Angelenos Should Appreciate Data's Role in Disaster Management Writes Stephen Rapier
The state is suffering through a multi-year drought that threatens our short- and long-term water supply, cripples our agricultural sector, and exacerbates dry fire-friendly conditions, writes Pepperdine Graziadio Assistant Professor of Marketing, Stephen Rapier in an opinion in the Los Angeles Daily News. Every year, the Southern California area experiences about 10,000 earthquakes, with “only” about 15-20 greater than magnitude 4.0. Adding insult to injury, a March 2021 study reported that Los Angeles has two of the worst traffic corridors in the nation. But California also boasts the greatest reservoir of data in the world, and the most brilliant data scientists who understand how to harness, analyze, and activate it to, as described in its Constitution, ensure that, “All people… have unalienable rights,” including “…pursuing and obtaining safety, happiness, and privacy” continues Rapier. Policymakers must remain mindful that “data sharing” doesn’t always mean exploitation. State regulatory policies can protect both consumers and our homegrown treasures: data and an entrepreneurial, visionary-focused mindset that understands potential benefits to society, especially in big, beautiful, tragic California.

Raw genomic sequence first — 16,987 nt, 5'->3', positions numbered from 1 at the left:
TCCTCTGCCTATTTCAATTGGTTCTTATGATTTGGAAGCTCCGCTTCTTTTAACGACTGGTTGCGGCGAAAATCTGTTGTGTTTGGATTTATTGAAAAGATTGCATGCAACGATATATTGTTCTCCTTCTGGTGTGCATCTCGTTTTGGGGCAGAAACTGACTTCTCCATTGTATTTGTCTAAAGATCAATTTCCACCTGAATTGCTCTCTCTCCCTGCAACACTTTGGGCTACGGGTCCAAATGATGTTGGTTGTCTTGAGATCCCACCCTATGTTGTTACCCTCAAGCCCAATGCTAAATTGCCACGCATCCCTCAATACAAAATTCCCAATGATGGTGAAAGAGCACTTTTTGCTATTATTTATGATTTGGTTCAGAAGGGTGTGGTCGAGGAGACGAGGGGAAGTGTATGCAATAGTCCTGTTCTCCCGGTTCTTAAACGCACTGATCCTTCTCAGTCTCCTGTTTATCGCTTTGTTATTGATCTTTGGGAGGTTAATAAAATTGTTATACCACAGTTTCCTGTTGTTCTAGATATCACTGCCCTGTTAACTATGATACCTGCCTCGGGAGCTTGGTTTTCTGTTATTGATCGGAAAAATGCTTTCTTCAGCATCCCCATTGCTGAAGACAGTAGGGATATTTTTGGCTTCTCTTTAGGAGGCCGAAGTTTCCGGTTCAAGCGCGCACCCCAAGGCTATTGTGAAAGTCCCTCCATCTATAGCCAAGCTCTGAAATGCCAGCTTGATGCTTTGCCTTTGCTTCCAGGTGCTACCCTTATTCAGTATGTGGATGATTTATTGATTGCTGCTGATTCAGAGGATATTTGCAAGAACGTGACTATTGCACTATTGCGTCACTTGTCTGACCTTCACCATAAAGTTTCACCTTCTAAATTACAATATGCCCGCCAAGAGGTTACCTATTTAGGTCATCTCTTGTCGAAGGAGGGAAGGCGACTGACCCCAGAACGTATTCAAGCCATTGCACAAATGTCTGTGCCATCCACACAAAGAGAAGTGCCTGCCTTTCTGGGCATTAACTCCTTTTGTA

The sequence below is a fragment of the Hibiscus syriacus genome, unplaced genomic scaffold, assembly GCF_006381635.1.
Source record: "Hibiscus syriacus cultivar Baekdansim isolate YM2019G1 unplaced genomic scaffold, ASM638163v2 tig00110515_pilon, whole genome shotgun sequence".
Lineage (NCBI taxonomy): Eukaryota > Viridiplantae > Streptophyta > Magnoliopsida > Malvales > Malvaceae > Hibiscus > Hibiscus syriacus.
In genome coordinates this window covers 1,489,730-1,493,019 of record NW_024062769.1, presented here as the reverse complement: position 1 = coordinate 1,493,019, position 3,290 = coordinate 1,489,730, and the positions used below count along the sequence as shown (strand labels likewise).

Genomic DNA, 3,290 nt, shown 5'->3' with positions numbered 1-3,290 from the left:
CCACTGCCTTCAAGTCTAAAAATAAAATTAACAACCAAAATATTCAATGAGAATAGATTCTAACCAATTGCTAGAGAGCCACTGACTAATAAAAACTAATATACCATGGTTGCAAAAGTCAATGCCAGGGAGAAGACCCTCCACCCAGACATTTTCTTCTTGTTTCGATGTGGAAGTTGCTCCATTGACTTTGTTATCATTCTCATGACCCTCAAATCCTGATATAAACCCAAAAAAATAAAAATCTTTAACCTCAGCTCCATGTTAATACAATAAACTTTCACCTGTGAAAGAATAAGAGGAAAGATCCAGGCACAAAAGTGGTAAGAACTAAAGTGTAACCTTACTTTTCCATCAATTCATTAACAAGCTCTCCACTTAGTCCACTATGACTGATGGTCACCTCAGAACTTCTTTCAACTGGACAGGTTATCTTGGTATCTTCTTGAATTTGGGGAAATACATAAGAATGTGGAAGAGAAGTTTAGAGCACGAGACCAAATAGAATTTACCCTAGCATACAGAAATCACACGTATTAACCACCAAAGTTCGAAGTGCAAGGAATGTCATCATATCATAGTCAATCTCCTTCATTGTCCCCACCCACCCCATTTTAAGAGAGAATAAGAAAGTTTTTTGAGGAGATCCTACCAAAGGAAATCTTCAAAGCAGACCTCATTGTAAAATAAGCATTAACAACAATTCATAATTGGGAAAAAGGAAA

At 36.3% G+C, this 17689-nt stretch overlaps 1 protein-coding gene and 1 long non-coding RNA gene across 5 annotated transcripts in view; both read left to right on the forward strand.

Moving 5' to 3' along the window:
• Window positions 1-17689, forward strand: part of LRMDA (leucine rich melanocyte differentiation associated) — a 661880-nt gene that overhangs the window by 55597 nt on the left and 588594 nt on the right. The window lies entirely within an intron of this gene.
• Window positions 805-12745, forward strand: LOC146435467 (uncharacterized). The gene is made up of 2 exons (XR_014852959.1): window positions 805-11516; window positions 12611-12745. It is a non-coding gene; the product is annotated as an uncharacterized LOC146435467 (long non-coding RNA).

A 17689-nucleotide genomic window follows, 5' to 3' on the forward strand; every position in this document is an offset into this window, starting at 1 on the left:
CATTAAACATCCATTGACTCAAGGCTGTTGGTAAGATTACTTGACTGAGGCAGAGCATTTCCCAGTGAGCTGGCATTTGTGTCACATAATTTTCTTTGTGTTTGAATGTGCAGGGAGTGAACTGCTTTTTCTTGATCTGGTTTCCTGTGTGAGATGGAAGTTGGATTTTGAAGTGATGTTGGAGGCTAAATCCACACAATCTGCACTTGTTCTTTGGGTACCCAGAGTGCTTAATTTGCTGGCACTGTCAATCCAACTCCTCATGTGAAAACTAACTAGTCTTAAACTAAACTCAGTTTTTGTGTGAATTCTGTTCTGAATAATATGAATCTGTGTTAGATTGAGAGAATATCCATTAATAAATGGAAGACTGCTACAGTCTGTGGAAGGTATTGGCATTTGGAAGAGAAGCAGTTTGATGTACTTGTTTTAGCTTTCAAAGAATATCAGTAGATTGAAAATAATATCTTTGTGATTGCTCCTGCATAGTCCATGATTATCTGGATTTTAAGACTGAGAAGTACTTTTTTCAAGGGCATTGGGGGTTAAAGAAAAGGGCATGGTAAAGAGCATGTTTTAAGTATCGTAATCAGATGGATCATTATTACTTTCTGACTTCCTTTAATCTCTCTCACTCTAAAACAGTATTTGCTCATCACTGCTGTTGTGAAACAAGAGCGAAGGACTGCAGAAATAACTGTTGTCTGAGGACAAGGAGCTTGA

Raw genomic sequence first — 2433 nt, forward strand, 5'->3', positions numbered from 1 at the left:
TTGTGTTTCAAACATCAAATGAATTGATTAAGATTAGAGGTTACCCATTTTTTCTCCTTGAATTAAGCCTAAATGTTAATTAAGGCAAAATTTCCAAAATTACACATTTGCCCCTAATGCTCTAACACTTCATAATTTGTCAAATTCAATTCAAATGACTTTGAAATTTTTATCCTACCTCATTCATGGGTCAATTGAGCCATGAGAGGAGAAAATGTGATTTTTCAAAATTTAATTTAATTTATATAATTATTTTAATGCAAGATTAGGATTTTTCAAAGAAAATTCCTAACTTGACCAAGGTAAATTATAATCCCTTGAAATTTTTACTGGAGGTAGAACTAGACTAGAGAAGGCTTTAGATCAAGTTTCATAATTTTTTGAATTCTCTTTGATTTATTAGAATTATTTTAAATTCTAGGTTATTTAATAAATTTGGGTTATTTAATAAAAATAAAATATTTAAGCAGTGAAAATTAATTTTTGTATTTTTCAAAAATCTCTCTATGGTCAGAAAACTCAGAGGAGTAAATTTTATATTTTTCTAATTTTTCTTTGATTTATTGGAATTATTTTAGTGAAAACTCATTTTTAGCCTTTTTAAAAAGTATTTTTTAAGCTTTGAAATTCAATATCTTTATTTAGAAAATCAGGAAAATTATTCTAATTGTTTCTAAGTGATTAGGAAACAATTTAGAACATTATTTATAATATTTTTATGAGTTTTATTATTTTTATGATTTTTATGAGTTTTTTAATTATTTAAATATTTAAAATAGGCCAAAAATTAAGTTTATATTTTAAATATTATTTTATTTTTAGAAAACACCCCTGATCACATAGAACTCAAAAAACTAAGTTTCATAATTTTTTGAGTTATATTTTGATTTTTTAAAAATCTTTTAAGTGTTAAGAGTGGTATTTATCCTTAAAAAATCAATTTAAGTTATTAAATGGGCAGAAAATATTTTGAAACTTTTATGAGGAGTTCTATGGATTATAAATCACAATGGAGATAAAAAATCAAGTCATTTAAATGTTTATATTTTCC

The full Los Angeles Daily News opinion is available here.